Adopt the perspective of landscapes being comprised of layers and it quickly becomes obvious that some layers are more literal than others. Layers that accumulate through the influence of human culture—the cultural layers—are often more conceptual in nature, and can’t always be identified by defined spaces or discrete structures. The layering that accrues over time—the temporal layers—are perhaps the most conceptual because they consist of interwoven patterns that are by their nature ephemeral. Though their boundaries aren’t often rigidly defined, the vertical or horizontal layers of things and processes—the literal layers—are the most obvious.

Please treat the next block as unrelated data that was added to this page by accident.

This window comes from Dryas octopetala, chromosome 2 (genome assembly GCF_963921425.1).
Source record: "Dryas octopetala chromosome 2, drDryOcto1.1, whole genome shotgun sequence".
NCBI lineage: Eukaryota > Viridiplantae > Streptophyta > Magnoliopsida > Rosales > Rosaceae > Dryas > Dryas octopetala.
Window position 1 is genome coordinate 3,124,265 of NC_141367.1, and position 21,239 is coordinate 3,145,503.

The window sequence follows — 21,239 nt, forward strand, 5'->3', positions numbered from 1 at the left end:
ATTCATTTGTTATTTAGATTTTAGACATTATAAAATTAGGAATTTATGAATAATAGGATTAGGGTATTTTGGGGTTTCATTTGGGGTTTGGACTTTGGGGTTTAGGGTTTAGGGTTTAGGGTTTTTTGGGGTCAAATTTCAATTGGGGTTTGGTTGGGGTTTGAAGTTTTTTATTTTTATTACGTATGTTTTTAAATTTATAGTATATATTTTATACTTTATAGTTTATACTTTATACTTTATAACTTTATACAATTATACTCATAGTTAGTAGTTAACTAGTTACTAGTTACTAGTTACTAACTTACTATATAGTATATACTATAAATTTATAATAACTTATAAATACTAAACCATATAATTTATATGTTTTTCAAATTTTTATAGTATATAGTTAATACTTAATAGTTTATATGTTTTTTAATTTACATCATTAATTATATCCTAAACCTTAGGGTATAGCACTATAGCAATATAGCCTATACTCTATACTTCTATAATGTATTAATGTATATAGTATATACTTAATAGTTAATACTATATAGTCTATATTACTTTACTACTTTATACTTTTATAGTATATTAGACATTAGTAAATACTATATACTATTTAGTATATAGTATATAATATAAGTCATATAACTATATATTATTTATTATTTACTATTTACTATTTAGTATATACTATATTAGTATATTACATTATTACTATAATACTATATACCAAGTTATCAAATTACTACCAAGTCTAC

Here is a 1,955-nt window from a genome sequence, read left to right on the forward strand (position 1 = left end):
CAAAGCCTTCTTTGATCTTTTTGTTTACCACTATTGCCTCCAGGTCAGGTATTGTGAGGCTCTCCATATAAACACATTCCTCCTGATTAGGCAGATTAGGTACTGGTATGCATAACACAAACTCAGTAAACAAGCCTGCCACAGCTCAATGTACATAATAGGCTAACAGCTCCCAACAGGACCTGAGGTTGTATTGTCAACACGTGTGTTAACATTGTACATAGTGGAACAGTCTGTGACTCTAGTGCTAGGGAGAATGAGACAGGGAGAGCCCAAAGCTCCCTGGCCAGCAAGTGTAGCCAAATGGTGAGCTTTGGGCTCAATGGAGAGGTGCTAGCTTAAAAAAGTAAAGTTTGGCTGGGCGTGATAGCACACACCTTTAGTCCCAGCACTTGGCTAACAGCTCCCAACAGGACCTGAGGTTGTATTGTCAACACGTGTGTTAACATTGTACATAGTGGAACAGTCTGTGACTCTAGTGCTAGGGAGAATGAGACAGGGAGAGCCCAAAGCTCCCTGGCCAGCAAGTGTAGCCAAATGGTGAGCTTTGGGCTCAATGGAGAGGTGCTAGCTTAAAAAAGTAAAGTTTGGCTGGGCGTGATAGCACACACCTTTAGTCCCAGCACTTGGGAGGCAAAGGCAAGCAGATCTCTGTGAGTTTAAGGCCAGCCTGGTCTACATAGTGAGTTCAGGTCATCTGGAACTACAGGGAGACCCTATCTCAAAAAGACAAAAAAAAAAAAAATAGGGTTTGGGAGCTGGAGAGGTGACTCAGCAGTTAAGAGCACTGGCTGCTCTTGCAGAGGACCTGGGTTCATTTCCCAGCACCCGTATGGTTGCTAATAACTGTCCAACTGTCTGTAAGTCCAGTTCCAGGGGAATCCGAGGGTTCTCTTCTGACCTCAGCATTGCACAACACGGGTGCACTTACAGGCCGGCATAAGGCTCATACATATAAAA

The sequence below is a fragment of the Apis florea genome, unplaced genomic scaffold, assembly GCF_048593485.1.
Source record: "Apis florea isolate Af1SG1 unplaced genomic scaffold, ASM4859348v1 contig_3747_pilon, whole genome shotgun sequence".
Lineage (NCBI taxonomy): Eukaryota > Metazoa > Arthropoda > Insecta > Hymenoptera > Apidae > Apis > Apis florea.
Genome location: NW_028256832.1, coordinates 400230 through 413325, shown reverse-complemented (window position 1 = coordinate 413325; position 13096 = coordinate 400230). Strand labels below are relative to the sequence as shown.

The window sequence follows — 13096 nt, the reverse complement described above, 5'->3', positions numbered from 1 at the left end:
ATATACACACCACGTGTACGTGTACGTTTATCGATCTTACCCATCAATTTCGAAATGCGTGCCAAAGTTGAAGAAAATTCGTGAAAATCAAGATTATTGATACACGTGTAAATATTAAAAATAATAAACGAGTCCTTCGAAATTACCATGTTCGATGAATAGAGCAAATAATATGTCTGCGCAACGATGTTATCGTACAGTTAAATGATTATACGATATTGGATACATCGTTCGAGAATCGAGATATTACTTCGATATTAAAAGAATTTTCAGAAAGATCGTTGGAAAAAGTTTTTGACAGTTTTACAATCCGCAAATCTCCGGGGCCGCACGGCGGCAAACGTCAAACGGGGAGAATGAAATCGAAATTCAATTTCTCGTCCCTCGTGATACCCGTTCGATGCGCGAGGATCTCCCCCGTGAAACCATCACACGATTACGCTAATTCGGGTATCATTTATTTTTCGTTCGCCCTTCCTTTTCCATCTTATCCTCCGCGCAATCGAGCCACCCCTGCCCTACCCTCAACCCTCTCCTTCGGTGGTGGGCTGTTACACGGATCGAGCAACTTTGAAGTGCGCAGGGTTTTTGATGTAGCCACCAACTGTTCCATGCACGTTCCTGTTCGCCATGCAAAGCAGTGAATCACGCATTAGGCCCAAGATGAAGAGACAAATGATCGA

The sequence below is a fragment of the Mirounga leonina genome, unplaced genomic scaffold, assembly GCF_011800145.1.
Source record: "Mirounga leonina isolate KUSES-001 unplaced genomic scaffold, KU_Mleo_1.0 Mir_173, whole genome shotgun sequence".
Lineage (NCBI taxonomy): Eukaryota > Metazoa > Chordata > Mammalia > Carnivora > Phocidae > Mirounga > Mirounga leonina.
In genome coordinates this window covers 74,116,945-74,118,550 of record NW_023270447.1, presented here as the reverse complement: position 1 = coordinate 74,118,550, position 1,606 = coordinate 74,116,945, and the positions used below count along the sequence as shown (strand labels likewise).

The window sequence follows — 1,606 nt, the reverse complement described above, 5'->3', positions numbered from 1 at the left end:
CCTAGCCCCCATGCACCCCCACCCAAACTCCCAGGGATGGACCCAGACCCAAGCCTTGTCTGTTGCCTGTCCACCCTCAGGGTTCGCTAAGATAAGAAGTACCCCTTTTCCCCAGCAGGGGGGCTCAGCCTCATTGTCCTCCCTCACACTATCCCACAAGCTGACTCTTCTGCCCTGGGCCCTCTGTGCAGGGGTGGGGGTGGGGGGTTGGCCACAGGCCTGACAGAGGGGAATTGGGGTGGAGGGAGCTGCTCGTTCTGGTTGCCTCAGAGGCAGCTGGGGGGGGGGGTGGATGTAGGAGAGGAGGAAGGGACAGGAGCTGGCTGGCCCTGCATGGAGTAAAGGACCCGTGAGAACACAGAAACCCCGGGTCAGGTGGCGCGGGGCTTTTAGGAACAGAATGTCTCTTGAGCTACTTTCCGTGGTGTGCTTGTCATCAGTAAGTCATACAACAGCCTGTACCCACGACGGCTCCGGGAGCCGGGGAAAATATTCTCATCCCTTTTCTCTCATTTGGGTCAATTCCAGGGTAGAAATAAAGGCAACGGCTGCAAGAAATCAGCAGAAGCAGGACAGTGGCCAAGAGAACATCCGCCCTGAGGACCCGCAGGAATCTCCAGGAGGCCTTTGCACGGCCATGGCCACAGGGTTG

The Ground Layer

Except where it is clothed with plants, the ground layer and its intricate living processes are often overlooked in gardening circles, yet the events that occur here are among the most important to life in the entire ecosystem. The forest floor is where accumulated organic material is decomposed and made available once again for plant nutrition by a myriad of fungi and bacteria, earthworms, insects and other arthropods, and mammals.

The beauty of living process: recycling organic material on the ground layer of a Delaware woodland in winter.

Seedlings of dwarf ginseng (Panax trifolius) benefit from nutrients recycled from decomposing organic matter in a Pennsylvania woods in mid-April. Fallen branches and other bits of wood act as reservoirs for rainfall and provide moist shady niches ideal for germinating seedlings